Landscape Architecture - Honours
Striking back at the heart of urban sprawl, Querencia is an unavoidable, highly visible memorial to the victims of habitat destruction. Under the gaze of the power-brokers of the state of Queensland, this contested space is snatched back from the Anthropocene and colonised by the non-human residents of Brisbane. The antithesis of it’s urban surrounds, Querencia is exclusively non-human, an uncontrolled area of wild space, rejecting the imposed governance of the urban landscape.
“A querencia is a place the bull naturally wants to go to in the ring; a preferred locality… It is a place which develops in the course of the fight where the bull makes his home. It does not usually show at once, but develops in his brain as the fight goes on. In this place he feels that he has his back against the wall and in his querencia he is inestimably more dangerous and almost impossible to kill.”Hemingway, E. (2002). Death in the afternoon. Scribner
Globally, we are in the midst of an extinction crisis. Around 1 million animal and plant species are now threatened with extinction (IPBES, 2019). Over 40% of amphibian species, nearly 33% of reef-forming corals and over 33% of all marine mammals are threatened (United Nations, 2019). Habitat destruction is the primary cause of this global crisis, with climate change likely to increasingly impact species as it’s ramifications become more severe (Hite & Seitz, 2016).
Australia’s record in regard to the extinction of fauna and flora species is abhorrent. Extinction rates and biodiversity loss in Australia are higher than any other developed nation (Waldron et al., 2017). Australia is ranked fourth globally for native species extinctions (IUCN, 2018), with more mammals having become extinct in Australia than any other nation (Waldron et al., 2017). In direct comparison to the decline of biodiversity internationally, the loss of species in Australia is overwhelmingly a result of habitat destruction (Australian Conservation Foundation, 2020).
With some of the largest sprawling cities globally (Demographia, 2021), many threatened species in Australia have adapted to urban settings. As a result, urban habitat has become a vital refuge for some of the most endangered species in Australia (Australian Conservation Foundation, 2020).
Unfortunately, not even urban habitat is safe in Queensland, with 64% of Australia’s entire urban threatened species habitat loss occurring in Queensland alone (Australian Conservation Foundation, 2020). It is therefore no surprise that Queensland’s capital, Brisbane, has the grim title of being the most destructive city for urban threatened species habitat loss in Australia (Australian Conservation Foundation, 2020).
One of the most impacted fauna species of habitat destruction is the Grey-headed Flying Fox (Pteropus poliocephalus).
The destruction of Grey-headed Flying Fox camps and conversion to human habitat has caused Flying Foxes to establish camps in areas that are increasingly urbanised, often in mico-climatic conditions not conducive to Grey-headed Flying Foxes, resulting in mass heat related deaths. Mass starvation events resulting from the destruction of winter flowering and fruiting species has also severely reduced population numbers.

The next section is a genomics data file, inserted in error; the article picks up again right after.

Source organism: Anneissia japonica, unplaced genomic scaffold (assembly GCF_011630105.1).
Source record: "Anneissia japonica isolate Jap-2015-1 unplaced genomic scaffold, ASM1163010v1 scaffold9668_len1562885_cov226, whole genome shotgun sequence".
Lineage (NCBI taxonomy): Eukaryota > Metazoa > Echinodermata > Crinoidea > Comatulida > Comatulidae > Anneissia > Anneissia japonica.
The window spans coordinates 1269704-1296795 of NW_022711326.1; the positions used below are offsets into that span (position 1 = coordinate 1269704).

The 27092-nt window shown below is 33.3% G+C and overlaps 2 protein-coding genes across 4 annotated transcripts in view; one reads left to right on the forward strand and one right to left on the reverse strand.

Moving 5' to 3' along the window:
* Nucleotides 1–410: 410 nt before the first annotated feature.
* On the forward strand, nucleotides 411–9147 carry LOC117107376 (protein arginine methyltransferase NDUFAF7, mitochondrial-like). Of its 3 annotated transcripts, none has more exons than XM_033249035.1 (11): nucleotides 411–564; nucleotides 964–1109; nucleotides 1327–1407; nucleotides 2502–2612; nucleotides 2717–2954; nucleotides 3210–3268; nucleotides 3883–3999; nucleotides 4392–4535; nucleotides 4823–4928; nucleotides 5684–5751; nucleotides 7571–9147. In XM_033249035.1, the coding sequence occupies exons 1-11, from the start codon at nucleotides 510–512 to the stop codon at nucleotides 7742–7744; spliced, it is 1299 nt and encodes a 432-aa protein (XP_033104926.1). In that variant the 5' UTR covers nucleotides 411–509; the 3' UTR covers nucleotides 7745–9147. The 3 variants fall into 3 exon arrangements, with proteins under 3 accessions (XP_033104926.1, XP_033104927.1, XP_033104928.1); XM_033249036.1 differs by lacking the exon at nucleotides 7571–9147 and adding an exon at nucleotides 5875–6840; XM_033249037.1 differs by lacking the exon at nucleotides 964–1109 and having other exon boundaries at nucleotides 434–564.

Subsequently, Grey-headed Flying Foxes are listed as ‘Vulnerable’ on the IUCN red list (IUCN, 2008), with current populations likely to be between 320,000 and 425,000 and falling, a 90% reduction in population since colonisation (Gimesy, 2021).
Grey-headed Flying Foxes are critical to many of the vegetative species that rely on them for pollination and seed dispersal. As a keystone pollinator, they pollinate and disperse seeds of over 100 floral species (Animalia, 2021), travelling up to 50km per night through a range of vegetative communities, making Grey-headed Flying Foxes one of the most efficient seed dispersers and tree pollinators (Upper Campaspe Landcare Network, 2021).
Simply put, if Grey-headed Flying Fox populations continue to decline and therefore are unable to effectively disperse seed and genetic material of vegetative communities, the survival of many floral and faunal species will come under threat. This will have devastating impacts to both human and non-human residents of Australia.
Excluded from Querencia itself, the human residents of Brisbane can gather at Reconnection Deck, the closest terrestrial point from which to observe the island. Here, the human community can engage with Querencia’s economic strategy, purchasing merchandise and sponsoring bats who require rehabilitation (with profits contributing to habitat land purchases). Humans are encouraged to engage with riverside elements of the educational campaign and learn more about the important role integrated urban habitat can have for the threatened species. As CCTV cameras stream live footage of the island around the world, locals on site are able to use binocular telescopes to survey the inhabitants of the island, as they reconnect with their urban neighbours.
Ephemeral activations provoke additional curiosity toward Querencia, such as temporal waterfalls which result from Brisbane’s heavy rainfall events. During periods of rapid downpours, water accumulates in the wetlands, before spilling over the structure’s overflow voids creating a dynamic temporal waterfall.